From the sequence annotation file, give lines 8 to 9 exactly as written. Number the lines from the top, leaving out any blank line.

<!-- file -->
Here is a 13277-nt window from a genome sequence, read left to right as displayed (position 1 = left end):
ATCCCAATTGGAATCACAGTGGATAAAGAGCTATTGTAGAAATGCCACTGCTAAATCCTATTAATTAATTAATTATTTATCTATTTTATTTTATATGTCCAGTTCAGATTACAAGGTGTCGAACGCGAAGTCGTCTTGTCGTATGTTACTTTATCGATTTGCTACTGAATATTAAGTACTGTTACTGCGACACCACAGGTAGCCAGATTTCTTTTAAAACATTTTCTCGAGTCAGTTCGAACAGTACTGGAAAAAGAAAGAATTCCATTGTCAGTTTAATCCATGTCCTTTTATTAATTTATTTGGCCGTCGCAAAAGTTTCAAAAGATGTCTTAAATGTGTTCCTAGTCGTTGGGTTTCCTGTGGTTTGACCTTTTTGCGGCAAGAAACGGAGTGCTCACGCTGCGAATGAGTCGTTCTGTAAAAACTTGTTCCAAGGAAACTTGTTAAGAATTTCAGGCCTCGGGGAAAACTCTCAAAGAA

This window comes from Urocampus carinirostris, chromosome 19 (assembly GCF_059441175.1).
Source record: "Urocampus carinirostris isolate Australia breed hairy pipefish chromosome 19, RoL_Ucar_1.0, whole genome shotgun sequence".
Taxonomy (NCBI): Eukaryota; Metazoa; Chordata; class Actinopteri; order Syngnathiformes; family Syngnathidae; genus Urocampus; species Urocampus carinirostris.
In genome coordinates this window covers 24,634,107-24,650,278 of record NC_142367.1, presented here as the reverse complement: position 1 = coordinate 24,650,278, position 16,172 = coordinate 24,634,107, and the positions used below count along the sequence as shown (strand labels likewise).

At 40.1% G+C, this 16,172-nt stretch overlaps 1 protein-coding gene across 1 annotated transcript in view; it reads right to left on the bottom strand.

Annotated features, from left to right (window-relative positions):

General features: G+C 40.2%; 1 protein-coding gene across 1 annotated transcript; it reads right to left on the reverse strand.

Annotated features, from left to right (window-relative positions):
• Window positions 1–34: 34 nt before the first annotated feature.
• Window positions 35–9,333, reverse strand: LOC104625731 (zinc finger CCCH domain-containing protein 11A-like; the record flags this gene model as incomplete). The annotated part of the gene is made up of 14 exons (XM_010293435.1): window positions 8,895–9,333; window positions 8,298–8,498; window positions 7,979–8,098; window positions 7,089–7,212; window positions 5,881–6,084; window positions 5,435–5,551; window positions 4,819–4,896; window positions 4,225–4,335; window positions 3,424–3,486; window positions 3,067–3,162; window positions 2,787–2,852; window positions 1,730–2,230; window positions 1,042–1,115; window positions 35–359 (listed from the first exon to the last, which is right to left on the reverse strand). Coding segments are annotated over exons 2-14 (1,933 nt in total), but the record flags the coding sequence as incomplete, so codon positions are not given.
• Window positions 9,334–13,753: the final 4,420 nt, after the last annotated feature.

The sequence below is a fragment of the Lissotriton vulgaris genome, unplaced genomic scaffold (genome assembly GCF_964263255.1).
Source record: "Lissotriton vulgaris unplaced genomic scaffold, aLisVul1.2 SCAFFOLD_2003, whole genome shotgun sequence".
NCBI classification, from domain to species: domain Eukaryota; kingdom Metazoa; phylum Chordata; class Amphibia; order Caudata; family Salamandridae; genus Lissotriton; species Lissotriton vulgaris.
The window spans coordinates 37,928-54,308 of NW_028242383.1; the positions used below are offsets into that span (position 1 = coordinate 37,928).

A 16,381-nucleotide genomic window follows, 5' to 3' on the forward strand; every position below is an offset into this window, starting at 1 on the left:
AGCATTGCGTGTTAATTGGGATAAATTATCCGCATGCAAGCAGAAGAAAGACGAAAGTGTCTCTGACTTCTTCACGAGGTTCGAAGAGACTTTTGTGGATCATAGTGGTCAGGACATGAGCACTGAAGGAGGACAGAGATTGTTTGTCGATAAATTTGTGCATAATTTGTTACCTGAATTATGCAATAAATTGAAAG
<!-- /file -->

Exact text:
Annotated features, from left to right (window-relative positions):

General features: G+C 40.2%; 1 protein-coding gene across 1 annotated transcript; it reads right to left on the reverse strand.